Tuesday, March 14, 2006

 

US seeks to help Iran democracy: Bush to blame

On February 15th of this year, Secretary Rice requested of Congress $75 million in emergency funding “to support democracy in Iran.”

“I want to thank the Congress for giving us $10 million to support the cause of freedom and human rights in Iran this year. We will use this money to develop support networks for Iranian reformers, political dissidents and human rights activists. We also plan to request $75 million in supplemental funding for the year 2006 to support democracy in Iran. That money would enable us to increase our support for democracy and improve our radio broadcasting, begin satellite television broadcasts, increase the contacts between our peoples through expanded fellowships and scholarships for Iranian students, and to bolster our public diplomacy efforts.”
Secretary Rice's February 15, 2006 testimony re: President’s FY 2007 International Affairs Budget Request


Well, things are going so bad for the Administration that apparently these new initiatives are having a retro-active impact U.S. Push for Democracy Could Backfire Inside Iran.

“In a case that advocates fear is directly linked to Bush's announcement, the government has jailed two Iranians who traveled outside the country to attend what was billed as a series of workshops on human rights. Two others who attended were interrogated for three days

“The workshops, conducted by groups based in the United States, were held last April, but Iranian investigators did not summon the participants until last month, about the time the Bush administration announced plans to spend $85 million " to support the cause of freedom in Iran this year.’ ” (emphasis added)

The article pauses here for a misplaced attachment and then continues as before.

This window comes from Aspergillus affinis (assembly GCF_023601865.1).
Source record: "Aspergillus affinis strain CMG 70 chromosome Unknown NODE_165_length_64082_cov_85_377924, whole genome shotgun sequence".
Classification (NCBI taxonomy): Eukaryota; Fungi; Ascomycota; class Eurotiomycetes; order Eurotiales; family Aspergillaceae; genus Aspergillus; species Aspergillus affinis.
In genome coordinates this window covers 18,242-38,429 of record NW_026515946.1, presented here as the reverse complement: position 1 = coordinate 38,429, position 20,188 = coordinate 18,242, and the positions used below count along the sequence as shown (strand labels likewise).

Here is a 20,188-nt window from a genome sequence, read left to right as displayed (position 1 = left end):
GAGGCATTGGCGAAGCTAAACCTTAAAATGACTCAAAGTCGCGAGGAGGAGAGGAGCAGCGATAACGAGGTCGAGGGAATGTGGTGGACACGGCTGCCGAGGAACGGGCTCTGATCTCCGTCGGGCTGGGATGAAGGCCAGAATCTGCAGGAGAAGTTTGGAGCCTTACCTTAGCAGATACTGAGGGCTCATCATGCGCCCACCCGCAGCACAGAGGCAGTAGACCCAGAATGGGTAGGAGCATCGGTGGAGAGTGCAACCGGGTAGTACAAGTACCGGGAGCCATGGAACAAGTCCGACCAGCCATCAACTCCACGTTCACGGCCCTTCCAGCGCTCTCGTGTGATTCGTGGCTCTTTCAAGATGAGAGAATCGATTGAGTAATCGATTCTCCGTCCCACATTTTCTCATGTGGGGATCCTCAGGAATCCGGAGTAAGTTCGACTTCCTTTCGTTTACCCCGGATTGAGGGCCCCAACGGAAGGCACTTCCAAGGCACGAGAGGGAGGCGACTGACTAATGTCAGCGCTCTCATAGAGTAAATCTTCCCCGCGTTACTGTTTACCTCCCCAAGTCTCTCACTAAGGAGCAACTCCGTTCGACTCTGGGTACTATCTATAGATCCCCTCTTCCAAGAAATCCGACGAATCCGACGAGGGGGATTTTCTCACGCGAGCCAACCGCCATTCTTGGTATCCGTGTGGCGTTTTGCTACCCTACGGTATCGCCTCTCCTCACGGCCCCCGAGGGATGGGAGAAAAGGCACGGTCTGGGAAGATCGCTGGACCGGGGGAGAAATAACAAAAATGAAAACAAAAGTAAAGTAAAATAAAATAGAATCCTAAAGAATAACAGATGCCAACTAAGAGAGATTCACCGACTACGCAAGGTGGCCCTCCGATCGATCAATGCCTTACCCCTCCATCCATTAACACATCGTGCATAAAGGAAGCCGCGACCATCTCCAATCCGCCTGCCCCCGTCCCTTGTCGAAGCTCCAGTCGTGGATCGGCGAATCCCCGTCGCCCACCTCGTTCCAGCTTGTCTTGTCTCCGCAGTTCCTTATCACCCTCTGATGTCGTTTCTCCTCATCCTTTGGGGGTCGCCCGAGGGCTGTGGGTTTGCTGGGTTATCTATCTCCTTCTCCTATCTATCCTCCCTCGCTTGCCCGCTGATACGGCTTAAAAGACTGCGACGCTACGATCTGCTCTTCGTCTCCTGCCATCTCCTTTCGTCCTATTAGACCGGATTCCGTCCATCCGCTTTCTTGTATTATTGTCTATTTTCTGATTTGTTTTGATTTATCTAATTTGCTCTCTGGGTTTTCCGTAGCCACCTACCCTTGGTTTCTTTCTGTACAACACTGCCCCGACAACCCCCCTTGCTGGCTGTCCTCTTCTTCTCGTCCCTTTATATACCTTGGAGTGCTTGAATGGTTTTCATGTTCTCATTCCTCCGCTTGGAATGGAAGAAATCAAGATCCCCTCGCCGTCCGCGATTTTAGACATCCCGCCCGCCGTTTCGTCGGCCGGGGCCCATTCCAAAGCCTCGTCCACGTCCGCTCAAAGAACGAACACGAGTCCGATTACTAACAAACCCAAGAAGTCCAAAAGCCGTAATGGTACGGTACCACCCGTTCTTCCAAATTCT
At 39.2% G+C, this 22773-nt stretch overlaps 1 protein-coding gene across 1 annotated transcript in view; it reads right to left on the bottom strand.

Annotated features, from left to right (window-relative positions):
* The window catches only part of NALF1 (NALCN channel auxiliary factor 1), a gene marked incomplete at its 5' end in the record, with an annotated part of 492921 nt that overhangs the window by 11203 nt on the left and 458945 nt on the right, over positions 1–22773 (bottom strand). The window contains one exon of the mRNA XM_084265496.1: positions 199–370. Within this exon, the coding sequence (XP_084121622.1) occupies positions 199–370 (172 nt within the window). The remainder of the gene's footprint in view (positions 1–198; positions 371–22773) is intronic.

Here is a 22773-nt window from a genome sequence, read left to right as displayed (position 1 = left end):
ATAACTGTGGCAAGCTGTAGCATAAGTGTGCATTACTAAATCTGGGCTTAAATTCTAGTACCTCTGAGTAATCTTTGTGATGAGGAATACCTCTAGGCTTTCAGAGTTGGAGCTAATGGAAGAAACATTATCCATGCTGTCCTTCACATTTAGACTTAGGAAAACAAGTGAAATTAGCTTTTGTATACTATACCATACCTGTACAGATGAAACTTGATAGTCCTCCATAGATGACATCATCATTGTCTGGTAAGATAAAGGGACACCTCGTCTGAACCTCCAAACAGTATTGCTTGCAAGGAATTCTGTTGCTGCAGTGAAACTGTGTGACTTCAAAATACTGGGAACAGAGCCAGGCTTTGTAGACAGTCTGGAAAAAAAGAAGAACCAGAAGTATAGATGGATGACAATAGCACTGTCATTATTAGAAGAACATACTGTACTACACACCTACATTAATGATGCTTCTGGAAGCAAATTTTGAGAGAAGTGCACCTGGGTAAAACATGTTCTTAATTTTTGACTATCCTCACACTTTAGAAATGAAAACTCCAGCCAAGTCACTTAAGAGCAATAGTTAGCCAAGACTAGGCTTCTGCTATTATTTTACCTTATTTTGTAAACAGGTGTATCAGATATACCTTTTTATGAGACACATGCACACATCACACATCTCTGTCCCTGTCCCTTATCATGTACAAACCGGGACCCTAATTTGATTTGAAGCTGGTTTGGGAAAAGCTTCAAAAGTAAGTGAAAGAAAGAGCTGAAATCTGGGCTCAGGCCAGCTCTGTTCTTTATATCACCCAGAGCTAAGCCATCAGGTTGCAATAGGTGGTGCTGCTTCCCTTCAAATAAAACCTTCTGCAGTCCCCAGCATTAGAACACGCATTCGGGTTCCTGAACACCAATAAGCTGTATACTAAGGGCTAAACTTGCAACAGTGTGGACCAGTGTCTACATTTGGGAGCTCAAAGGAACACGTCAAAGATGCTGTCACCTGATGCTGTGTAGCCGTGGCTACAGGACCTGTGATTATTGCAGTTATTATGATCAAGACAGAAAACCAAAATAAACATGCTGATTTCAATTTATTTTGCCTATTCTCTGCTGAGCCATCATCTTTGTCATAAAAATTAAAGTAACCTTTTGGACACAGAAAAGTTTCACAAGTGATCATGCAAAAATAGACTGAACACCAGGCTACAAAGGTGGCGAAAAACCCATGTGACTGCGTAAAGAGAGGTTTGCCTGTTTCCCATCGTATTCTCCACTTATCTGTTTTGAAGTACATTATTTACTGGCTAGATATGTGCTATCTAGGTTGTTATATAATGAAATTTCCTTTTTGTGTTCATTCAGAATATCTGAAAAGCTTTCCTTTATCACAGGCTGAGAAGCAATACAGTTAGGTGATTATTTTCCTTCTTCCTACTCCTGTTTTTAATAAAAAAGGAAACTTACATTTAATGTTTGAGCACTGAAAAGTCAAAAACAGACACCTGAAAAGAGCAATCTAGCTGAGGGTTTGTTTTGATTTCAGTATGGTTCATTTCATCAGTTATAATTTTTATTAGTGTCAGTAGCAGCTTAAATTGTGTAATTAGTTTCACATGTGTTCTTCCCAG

Well, “about the time” isn’t “the same time” as we later learn:

“Then on Feb. 12, with reports emerging in Washington of the Bush initiative, Afsahi was taken into custody. Ehsan Kamali, the law student, was detained at a filling station four days later. Both remain in solitary confinement in Evin Prison in the north of Tehran, their condition unknown.”

While generally U.S. and British officials were discussing Iran’s government (ABC News: U.S., Britain discuss promoting democracy in Iran 2/8/06), nothing specific about any new initiatives came out until Secretary Rice’s testimony to Congress on February 15th – 3 days after the Iranians were jailed. Further, all this is against a backdrop of increasing world hostility toward Iran and their nuclear development program.

The Post writers, Karl Vick and David Finkel, also include this useful anecdote:

“ ‘Unfortunately, I've got to say it has a negative effect, not a positive one," said Abdolfattah Soltani, a human rights lawyer recently released from seven months in prison. After writing in a newspaper that his clients were beaten while in jail, Soltani was charged with offenses that included spying for the United States.

So, prior to the announcement of these initiatives, Mr. Soltani spent 7 months in prison on charges “that included spying for the United States”. And that’s the environment our initiatives could negatively effect.

This is a Page One report?

UPDATE: Michael Ledeen over at NRO also has comments on this same Post article: http://www.nationalreview.com/ledeen/ledeen200603141042.asp



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